To enable phone future phone calls to be answered closer in time to the end of the buffer period, the delta 514 may be used to adjust the delay 504 for future calls, as shown in FIG. 4B. In the example shown in FIG. 4B, the delta 514 has been added to the delay 504 so that, assuming it takes the same amount of time to complete call setup and for the user to answer the call, the call answered event 510 should occur approximately at the end of the buffer after completion of call signaling 512. The delta 514 may be used directly as shown, or more used in connection with other delta measurements from previous calls to enable the delay 504 to be influenced over time to converge on an optimal delay value.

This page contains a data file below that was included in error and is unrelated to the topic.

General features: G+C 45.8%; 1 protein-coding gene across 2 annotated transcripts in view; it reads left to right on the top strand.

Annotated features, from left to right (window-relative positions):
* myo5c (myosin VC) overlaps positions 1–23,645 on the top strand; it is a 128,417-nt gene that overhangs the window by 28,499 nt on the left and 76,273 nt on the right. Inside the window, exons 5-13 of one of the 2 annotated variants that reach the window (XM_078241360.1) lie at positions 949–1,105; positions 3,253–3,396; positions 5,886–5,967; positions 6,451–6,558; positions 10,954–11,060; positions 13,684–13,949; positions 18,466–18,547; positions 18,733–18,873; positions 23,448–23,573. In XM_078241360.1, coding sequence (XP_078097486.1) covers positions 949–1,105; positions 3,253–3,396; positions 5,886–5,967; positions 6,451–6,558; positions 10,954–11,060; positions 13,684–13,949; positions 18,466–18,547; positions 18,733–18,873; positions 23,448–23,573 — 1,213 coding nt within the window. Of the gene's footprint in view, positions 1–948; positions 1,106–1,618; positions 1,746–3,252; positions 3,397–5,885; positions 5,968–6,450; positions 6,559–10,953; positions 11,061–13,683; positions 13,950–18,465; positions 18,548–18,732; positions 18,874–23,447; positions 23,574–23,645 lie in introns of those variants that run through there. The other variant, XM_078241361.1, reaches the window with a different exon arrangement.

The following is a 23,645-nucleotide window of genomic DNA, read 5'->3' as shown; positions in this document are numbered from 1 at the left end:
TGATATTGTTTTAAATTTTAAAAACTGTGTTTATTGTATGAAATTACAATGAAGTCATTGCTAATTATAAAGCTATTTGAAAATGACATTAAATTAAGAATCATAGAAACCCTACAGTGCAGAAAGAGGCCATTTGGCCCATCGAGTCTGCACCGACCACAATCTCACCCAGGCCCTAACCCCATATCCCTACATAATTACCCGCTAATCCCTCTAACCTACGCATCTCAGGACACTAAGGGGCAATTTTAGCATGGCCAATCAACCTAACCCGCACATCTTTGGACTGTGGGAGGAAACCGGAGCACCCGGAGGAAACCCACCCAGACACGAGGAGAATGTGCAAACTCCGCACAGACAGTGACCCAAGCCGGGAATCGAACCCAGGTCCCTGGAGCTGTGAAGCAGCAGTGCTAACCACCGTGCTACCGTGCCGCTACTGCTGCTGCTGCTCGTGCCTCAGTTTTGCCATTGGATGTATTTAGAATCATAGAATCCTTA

The optimal delay may be calculated for each user individually, for groups of users, for categories of users, or in some other manner. The delay may also be adjusted based on activities occurring at the mobile phone or based on other contextual information. For example, if the mobile phone has other applications running that are currently being used by the user, the amount of time to respond to an incoming phone call may be expected to be less than if the mobile phone is sitting idle. Thus, for example, if the user is typing an e-mail or instant message on the keyboard of the mobile phone, the mobile phone may add an additional amount of delay to the network instructed delay 504 to account for the fact that the user is currently interacting with the phone and thus much more likely to be able to quickly answer the incoming telephone call.